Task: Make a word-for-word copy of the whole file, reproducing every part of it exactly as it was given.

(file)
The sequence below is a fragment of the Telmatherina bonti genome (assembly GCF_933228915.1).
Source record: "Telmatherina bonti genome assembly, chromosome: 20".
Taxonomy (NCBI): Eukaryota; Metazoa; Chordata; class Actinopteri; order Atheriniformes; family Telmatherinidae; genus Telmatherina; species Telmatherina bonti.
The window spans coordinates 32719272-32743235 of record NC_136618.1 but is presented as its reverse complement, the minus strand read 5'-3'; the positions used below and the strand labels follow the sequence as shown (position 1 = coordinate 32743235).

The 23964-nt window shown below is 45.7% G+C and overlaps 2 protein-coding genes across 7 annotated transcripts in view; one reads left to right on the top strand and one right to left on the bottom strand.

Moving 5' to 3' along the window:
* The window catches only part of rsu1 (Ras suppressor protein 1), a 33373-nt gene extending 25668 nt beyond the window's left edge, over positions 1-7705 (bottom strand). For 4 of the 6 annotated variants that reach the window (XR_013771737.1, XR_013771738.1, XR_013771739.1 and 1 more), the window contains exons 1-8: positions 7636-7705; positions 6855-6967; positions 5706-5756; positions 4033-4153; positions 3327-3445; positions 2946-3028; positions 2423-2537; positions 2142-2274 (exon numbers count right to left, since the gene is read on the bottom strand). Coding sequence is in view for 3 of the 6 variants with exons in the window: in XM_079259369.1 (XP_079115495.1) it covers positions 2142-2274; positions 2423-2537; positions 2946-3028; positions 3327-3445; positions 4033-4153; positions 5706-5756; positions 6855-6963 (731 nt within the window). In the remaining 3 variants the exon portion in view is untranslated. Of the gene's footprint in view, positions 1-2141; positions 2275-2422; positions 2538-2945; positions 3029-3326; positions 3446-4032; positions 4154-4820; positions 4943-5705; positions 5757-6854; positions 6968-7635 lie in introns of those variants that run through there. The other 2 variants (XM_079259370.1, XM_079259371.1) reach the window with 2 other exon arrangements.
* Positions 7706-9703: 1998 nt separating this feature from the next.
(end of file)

The sequence below is a fragment of the Telmatherina bonti genome (assembly GCF_933228915.1).
Source record: "Telmatherina bonti genome assembly, chromosome: 20".
Taxonomy (NCBI): Eukaryota; Metazoa; Chordata; class Actinopteri; order Atheriniformes; family Telmatherinidae; genus Telmatherina; species Telmatherina bonti.
The window spans coordinates 32719272-32743235 of record NC_136618.1 but is presented as its reverse complement, the minus strand read 5'-3'; the positions used below and the strand labels follow the sequence as shown (position 1 = coordinate 32743235).

The 23964-nt window shown below is 45.7% G+C and overlaps 2 protein-coding genes across 7 annotated transcripts in view; one reads left to right on the top strand and one right to left on the bottom strand.

Moving 5' to 3' along the window:
* The window catches only part of rsu1 (Ras suppressor protein 1), a 33373-nt gene extending 25668 nt beyond the window's left edge, over positions 1-7705 (bottom strand). For 4 of the 6 annotated variants that reach the window (XR_013771737.1, XR_013771738.1, XR_013771739.1 and 1 more), the window contains exons 1-8: positions 7636-7705; positions 6855-6967; positions 5706-5756; positions 4033-4153; positions 3327-3445; positions 2946-3028; positions 2423-2537; positions 2142-2274 (exon numbers count right to left, since the gene is read on the bottom strand). Coding sequence is in view for 3 of the 6 variants with exons in the window: in XM_079259369.1 (XP_079115495.1) it covers positions 2142-2274; positions 2423-2537; positions 2946-3028; positions 3327-3445; positions 4033-4153; positions 5706-5756; positions 6855-6963 (731 nt within the window). In the remaining 3 variants the exon portion in view is untranslated. Of the gene's footprint in view, positions 1-2141; positions 2275-2422; positions 2538-2945; positions 3029-3326; positions 3446-4032; positions 4154-4820; positions 4943-5705; positions 5757-6854; positions 6968-7635 lie in introns of those variants that run through there. The other 2 variants (XM_079259370.1, XM_079259371.1) reach the window with 2 other exon arrangements.
* Positions 7706-9703: 1998 nt separating this feature from the next.